James Dennison

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    Why immigration has the potential to upend the Italian election

Why immigration has the potential to upend the Italian election

The failure of Marine Le Pen and Geert Wilders to cause an upset in 2017 has prompted some observers to argue that Europe’s ‘populist right’ is now in retreat. But as James Dennison, Andrew Geddes and Matthew Goodwin highlight, the apparent fall in support for anti-immigration populism elsewhere in Europe has not been seen in Italy ahead of the […]

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    The Dutch aren’t turning against immigration – the salience of the immigration issue is what drives Wilders’ support

The Dutch aren’t turning against immigration – the salience of the immigration issue is what drives Wilders’ support

The key story in the 2017 Dutch election campaign so far has been the high levels of support for Geert Wilders’ PVV in opinion polls. But what explains the PVV’s ability to attract voters? James Dennison, Andrew Geddes and Teresa Talò write that although Wilders’ success is frequently linked to hardening views on immigration, attitudes toward immigration in the Netherlands have […]

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    Reaction: Italian referendum and Matteo Renzi’s resignation

Reaction: Italian referendum and Matteo Renzi’s resignation

Italian Prime Minister, Matteo Renzi, has announced he will resign following defeat in the country’s constitutional referendum. We asked a number of EUROPP contributors for their immediate thoughts on the result, Renzi’s resignation, and where Italy is heading next. 

Alberto Alemanno: “The vote has killed the dream of once in a generation change”
James Newell: “The result was not simply another […]

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    Unless the Yes campaign can shift tactics, Italy’s constitutional referendum is heading for a No vote

Unless the Yes campaign can shift tactics, Italy’s constitutional referendum is heading for a No vote

Italy’s constitutional referendum, scheduled for 4 December, has been billed as a vote of confidence in the country’s Prime Minister, Matteo Renzi. James Dennison and Jonas Bergan Draege illustrate, however, the more voters are invited to link the proposed reforms to Renzi, the less likely they are to support them. They suggest that with support for the reforms falling […]

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    The ultimate causes of Brexit: history, culture, and geography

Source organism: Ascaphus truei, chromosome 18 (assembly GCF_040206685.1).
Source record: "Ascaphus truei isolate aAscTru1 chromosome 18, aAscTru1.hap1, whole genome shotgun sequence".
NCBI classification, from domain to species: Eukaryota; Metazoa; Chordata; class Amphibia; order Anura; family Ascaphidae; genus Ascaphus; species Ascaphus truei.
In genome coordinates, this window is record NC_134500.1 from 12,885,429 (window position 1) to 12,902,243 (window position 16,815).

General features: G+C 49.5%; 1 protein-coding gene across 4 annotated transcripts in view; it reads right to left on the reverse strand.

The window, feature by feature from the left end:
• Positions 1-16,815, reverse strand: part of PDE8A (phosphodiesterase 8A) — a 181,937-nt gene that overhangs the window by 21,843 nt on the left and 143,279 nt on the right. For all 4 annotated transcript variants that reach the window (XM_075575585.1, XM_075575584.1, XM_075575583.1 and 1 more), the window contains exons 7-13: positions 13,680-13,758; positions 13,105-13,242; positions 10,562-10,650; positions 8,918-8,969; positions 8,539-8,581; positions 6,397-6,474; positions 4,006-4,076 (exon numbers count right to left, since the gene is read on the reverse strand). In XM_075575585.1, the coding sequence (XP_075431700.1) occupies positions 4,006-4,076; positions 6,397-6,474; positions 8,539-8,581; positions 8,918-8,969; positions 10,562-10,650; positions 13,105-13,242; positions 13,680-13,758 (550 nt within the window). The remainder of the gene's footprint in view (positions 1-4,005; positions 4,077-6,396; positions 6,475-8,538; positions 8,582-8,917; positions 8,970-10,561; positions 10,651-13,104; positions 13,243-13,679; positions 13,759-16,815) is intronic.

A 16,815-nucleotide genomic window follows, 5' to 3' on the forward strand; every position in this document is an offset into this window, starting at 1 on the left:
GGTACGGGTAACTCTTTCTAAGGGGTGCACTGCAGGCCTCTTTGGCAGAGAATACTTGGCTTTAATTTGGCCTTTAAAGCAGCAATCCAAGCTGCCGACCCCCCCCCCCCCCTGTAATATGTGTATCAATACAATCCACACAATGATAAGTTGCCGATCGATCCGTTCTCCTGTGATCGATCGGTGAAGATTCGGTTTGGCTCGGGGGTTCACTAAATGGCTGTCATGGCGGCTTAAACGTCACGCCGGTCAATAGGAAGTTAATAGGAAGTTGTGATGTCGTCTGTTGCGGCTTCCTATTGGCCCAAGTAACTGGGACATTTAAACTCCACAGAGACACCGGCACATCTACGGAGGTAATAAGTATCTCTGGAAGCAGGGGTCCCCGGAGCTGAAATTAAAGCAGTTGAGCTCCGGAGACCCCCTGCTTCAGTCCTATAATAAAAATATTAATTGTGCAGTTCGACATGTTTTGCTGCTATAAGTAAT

The ultimate causes of Brexit: history, culture, and geography

Xenophobia, austerity, and dissatisfaction with politics may have contributed to the Brexit vote. But James Dennison and Noah Carl write that, although a number of concerns may have tipped the balance, Brexit was ultimately decided by more than recent events. Here, they demonstrate how the UK has been the least well-integrated EU member state, and so the closer the EU was […]

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    Portugal’s change of government puts the country firmly in uncharted territory

Portugal’s change of government puts the country firmly in uncharted territory

On 10 November, the minority government in Portugal led by Pedro Passos Coelho, which had taken power in elections in October, was effectively removed from office after losing a key vote in the Portuguese parliament. As James Dennison and Filipe Brito Bastos write, with the three main parties of the left combining to remove the government, it is expected […]

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    How Portugal’s election resembled the UK’s general election and what both contests indicate about European politics

How Portugal’s election resembled the UK’s general election and what both contests indicate about European politics

Portugal held parliamentary elections on 4 October, with the ruling centre-right coalition led by Prime Minister Pedro Passos Coelho winning the election, despite losing its absolute majority in parliament. James Dennison and Filipe Brito Bastos write that in many respects the Portuguese elections paralleled the general election held in the UK in May, with an incumbent conservative government managing […]

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